The Department of Labor released details of new rules that double the threshold at which private-sector employees become eligible for overtime to $47,476.00 annually. Previously the cut off to receive overtime pay was $23,660, set in 2004.
The rule will take effect on Dec. 1 and adds 4.2 million workers to the pool that must be paid 1.5 times their hourly wage for each hour worked beyond 40 hours a week.
The measure is intended to fight growing income inequality in America and will require no Congressional input.
Ed Brady, chairman of the National Association of Home Builders (NAHB), came out against the rule in a statement Wednesday: “The sheer arrogance displayed by the Department of Labor in failing to heed the concerns of the nation’s small business community will result in severe repercussions that will harm workers, small businesses, housing affordability, job growth and the economy.”
The Associated Builders and Contractors (ABC) also responded to the rule: “DOL’s overtime rule will rob employers of needed flexibility and employees of career advancement avenues, and it will have a disruptive effect on the construction industry as a whole,” said Kristen Swearingen, vice president of legislative and political affairs for ABC.
ABC has now thrown its full support for the “Protecting Workplace Advancement Opportunity Act," a bill designed to thwart the rule in the House by Rep. Tim Walberg (R-Mich.) and Rep. John Kline (R-Minn.) and in the Senate by Sen. Tim Scott (S.C.) and Sen. Lamar Alexander (R-Tenn.).
The Department of Labor published the rule online on Wednesday. Here are the key takeaways.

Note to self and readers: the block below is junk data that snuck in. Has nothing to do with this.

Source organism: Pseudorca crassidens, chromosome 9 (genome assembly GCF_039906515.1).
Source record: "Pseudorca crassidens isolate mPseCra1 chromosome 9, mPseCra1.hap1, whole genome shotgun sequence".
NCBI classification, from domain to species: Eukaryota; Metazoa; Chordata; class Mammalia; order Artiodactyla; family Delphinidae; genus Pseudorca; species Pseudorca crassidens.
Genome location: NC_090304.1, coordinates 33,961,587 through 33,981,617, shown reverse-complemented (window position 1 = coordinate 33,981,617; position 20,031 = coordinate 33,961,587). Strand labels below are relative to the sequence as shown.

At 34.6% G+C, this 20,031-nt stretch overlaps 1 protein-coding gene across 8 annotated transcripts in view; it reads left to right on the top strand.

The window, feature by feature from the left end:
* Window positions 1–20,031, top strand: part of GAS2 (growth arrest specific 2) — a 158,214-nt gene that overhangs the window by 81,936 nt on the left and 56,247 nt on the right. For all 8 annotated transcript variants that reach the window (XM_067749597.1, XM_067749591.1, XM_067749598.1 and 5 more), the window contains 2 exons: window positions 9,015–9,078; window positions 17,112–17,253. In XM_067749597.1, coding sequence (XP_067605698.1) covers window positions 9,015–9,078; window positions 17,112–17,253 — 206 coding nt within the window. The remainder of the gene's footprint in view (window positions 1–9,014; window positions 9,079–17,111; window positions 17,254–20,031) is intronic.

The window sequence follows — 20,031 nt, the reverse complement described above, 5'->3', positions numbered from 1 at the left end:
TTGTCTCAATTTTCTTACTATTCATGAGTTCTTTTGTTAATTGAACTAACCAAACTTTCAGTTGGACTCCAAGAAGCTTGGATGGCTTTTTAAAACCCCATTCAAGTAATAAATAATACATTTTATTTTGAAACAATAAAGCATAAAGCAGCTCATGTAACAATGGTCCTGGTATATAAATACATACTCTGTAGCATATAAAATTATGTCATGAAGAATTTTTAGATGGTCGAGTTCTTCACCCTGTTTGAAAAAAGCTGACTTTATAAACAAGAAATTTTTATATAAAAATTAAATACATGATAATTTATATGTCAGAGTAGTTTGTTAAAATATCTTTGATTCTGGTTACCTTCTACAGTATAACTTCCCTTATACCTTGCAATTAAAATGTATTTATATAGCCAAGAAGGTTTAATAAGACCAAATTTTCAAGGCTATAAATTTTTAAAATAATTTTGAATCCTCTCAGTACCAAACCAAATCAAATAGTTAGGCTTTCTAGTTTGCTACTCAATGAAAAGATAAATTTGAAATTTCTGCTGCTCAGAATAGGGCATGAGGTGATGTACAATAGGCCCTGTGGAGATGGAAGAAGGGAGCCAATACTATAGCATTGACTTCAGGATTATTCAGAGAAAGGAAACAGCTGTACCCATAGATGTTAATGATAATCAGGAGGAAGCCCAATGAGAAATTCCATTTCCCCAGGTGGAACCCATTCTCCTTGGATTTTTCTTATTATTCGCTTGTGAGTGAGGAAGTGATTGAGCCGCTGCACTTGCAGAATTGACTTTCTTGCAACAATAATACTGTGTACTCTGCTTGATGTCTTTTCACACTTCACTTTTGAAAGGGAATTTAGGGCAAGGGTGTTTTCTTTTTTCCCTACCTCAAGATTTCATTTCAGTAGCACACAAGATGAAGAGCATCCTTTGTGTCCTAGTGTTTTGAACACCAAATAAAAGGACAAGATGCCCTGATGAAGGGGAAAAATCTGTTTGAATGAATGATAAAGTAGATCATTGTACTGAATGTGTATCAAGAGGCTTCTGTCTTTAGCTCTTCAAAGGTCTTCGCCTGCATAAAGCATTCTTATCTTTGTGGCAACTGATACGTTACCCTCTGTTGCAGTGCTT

The Final Rule focuses primarily on updating the salary and compensation levels needed for Executive, Administrative and Professional workers to be exempt. Specifically, the Final Rule:
- Sets the standard salary level at the 40th percentile of earnings of full-time salaried workers in the lowest-wage Census region, currently the South ($913 per week; $47,476 annually for a full-year worker);
- Sets the total annual compensation requirement for highly compensated employees, subject to a minimal duties test, to the annual equivalent of the 90th percentile of full-time salaried workers nationally ($134,004); and
- Establishes a mechanism for automatically updating the salary and compensation levels every three years to maintain the above percentiles and to ensure that they continue to provide useful and effective tests for exemption.
Additionally, the Final Rule amends the salary basis test to allow employers to use nondiscretionary bonuses and incentive payments (including commissions) to satisfy up to 10% of the new standard salary level.
Critics say that the rule puts an unfair burden on employers by forcing companies to scale back hiring and by creating a need to closely monitor hours, which would impede on workers’ freedom.
Vice President Joe Biden, Secretary of Labor Thomas Perez, and Sen. Sherrod Brown (D-Ohio) will be unveiling the rule in Columbus, Ohio.
We will continue to cover this story as more industry leaders respond.
Check out our previous coverage on overtime pay below: